Q: Have you had any experience with the CCleaner software (http://www.piriform.com/)?
A: Of all the registry cleaning programs, it's probably the best, they either fix some minor problems or they seriously break something. I don't think they're useful enough to counterbalance the risks, especially if your computer is at all unusual or idiosyncratic. They can delete entries that you need for some obscure program or hardware and can even make your computer unbootable. If you're going to use a registry cleaner, create a good backup first. They might be helpful on an old XP machine that is running slowly, but I wouldn't use them on Vista or Windows 7 machines. There are techs who use and like them, however.
Computer slowing down
Q: My computer was slowing down. The D: drive wasn't working and was replaced. My daughter installed a new D: drive. She thinks it's either a virus or a hardware problem. I'm using a free anti-virus but don't remember which one (the questioner later said she thinks she's using Norton).
A: We run into lots of machines that are running up-to-date AVG and Avast but still have many viruses. Those are two most popular free anti-virus programs. If you're using one of them, I'd install Windows Security Essentials, which is free (http://windows.microsoft.com/en-US/windows/products/security-essentials). It's probably the No. 3 anti-virus program (Norton and Kaspersky, which are paid programs, are the top two in no particular order).
I'd also run Malwarebytes (http://www.malwarebytes.org/). If either of the programs won't run or won't install, you need to take your machine to a shop to get it fixed. Viruses generally block anti-virus and other security programs from being updated or installed, and the longer you wait to get rid of the infection, the worse it will be and the more it will cost to repair it. Attempting to play with it yourself won't help and can make the problem worse.
(The questioner said she thinks she has Norton and has been getting messages that it's updating.) Norton generally updates in the background and you wouldn't be getting a pop-up message that it's updating. That could be a sign a virus has disabled it. The D: drive dying could cause your computer to slow down. If you're not getting error messages after removing the D: drive you but the computer is still slow, that points to a conclusion that there's a virus, but it's impossible to diagnose with this limited description. There could be a problem with the C: drive.
Q: Would the Symantec hack have any effects on this problem (http://nakedsecurity.sophos.com/2012/01/25/symantec-stop-pcanywhere/?utm_source=Naked+Security+-+Sophos+List&utm_medium=email&utm_campaign=f2702580f3-naked%252Bsecurity)?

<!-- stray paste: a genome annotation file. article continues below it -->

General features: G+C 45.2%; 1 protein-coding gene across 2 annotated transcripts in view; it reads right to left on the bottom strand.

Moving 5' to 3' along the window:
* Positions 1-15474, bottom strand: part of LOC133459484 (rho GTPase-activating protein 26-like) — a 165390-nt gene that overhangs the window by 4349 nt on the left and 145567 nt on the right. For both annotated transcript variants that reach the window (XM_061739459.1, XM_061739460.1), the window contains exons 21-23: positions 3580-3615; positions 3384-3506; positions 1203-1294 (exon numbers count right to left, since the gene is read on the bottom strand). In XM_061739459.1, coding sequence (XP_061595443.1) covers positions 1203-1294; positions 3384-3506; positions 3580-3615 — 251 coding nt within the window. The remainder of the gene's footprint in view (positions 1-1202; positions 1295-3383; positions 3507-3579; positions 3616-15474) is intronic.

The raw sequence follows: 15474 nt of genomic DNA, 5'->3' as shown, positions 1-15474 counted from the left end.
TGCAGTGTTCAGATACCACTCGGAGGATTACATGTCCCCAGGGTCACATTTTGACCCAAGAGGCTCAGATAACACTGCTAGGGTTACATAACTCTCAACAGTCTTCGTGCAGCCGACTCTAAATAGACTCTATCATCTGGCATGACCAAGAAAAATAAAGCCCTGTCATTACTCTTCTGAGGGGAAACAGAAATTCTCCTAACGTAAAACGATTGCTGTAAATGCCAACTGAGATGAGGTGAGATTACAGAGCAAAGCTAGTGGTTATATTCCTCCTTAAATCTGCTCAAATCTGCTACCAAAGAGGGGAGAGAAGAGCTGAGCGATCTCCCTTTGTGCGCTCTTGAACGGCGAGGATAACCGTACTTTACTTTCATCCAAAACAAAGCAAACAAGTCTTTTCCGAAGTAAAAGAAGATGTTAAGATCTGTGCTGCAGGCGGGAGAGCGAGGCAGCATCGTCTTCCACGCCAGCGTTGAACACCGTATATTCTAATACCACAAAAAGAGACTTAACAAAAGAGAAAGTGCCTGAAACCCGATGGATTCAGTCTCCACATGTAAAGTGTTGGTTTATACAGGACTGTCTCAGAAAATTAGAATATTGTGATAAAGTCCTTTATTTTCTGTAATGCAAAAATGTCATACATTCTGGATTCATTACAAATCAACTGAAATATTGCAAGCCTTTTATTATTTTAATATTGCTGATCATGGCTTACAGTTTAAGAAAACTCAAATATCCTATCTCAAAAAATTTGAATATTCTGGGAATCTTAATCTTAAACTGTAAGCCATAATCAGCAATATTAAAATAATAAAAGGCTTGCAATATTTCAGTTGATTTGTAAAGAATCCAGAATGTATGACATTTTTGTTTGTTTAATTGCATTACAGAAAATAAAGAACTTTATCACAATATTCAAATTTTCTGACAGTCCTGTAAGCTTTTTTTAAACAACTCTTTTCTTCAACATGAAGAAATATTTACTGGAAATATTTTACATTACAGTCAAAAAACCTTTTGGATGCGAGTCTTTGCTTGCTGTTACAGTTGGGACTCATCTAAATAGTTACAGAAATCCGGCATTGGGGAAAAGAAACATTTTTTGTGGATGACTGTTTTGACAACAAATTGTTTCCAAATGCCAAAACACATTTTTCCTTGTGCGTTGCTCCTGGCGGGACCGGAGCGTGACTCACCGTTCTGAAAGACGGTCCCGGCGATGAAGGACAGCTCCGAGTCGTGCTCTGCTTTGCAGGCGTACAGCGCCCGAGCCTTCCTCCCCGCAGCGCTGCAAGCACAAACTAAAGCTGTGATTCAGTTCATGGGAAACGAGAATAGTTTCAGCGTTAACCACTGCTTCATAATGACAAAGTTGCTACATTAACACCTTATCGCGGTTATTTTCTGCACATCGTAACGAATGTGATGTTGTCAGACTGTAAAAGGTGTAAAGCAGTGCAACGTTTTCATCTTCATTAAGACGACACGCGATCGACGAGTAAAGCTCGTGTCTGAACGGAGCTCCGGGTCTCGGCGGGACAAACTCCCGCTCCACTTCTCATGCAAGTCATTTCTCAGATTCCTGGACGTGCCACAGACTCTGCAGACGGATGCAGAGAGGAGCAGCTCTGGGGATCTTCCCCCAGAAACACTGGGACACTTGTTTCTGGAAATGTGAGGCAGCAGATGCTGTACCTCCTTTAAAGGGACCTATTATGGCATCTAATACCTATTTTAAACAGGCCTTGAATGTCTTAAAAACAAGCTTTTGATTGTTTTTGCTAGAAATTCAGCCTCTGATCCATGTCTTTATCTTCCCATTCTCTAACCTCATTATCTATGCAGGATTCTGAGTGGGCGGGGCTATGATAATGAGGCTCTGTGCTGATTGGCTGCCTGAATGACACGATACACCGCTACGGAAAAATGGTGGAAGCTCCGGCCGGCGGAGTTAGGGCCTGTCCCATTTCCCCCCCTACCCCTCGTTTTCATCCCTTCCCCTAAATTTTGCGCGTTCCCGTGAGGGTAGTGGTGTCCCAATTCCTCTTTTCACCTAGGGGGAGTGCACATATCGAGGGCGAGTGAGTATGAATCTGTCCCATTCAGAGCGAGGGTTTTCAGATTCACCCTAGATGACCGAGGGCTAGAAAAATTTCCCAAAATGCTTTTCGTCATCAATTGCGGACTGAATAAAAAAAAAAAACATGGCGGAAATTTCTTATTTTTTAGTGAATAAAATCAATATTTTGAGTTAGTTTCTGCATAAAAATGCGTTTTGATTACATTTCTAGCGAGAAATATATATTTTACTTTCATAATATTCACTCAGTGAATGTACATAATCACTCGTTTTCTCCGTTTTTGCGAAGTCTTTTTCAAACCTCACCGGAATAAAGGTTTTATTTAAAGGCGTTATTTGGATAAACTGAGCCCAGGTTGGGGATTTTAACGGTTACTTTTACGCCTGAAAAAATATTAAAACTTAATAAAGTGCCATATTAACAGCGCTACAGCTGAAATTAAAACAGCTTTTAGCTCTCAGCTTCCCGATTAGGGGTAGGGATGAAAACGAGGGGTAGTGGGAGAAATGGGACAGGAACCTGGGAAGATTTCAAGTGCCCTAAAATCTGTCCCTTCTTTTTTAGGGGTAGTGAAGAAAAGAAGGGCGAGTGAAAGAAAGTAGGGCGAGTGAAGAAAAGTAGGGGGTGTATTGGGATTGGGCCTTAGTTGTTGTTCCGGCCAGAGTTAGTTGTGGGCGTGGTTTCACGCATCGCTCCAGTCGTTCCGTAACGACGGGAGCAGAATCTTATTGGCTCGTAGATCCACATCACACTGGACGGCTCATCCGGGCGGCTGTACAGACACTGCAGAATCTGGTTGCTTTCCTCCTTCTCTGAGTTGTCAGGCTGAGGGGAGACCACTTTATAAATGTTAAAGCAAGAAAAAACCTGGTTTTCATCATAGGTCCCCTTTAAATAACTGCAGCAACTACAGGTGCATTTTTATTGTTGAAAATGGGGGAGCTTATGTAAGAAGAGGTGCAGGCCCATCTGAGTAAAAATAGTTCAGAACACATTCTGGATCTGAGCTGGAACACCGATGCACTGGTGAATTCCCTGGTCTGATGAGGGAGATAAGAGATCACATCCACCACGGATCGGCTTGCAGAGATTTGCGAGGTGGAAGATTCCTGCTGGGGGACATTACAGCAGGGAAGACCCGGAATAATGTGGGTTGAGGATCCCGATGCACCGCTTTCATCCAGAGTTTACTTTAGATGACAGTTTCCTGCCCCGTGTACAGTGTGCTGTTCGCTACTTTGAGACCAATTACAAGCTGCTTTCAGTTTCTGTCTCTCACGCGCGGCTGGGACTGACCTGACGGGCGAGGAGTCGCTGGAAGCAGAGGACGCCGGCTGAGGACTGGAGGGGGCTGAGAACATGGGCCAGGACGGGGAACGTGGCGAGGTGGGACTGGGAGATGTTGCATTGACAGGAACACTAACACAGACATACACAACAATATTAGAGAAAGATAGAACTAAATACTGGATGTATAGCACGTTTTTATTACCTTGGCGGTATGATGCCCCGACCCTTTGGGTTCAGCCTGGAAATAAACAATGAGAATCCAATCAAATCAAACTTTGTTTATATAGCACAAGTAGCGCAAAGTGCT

A: Some hackers obtained the source code for certain Symantec programs, but the anti-virus program involved was the 2006 version. The code is so far out of date it's useless. PC Anywhere is a problem, and the best rule for anyone who uses it is not to leave it running all the time. The suggestion is to turn it on only when it's needed, but that sometimes can't be done for corporations that have accountants logging in at night.
Updates and other installations
Q: Very often when I install updates, I go through two steps. I download a file, and when I click on it, it downloads more files. Can I delete the first procured that brought the update down and can I throw away previous versions of updates.
A: The first program that you get is a download that gets the information to your computer. The second is the installer. Well-behaved program will clean up after themselves and delete TEMP files. If you delete the installation files, you might not be able to properly uninstall programs or repair an installation because the necessary information is gone. The alphabet soup folders on your C: drive contain all that information. We talked earlier about the .NET files. If you've deleted the folder, you won't get it back again. If you can't uninstall, you can't reinstall, and then you're in deep trouble.
Showing file sizes
Q: XP showed me file sizes, but Windows 7 doesn't. Is there a way to see them?
A: Right mouse click on the file and go to properties, which will show the size. Also, if you view files in Windows Explorer in Detail mode, you can right mouse click on the header bar (the one that shows Name, Date Modified, Type, etc.) and check the Size option. Then it will show. After, click Alt-T, Folder Options, View, Apply To Folders. This will keep the settings on all folders - except Windows has the habit of changing folders of pictures or music back to icons.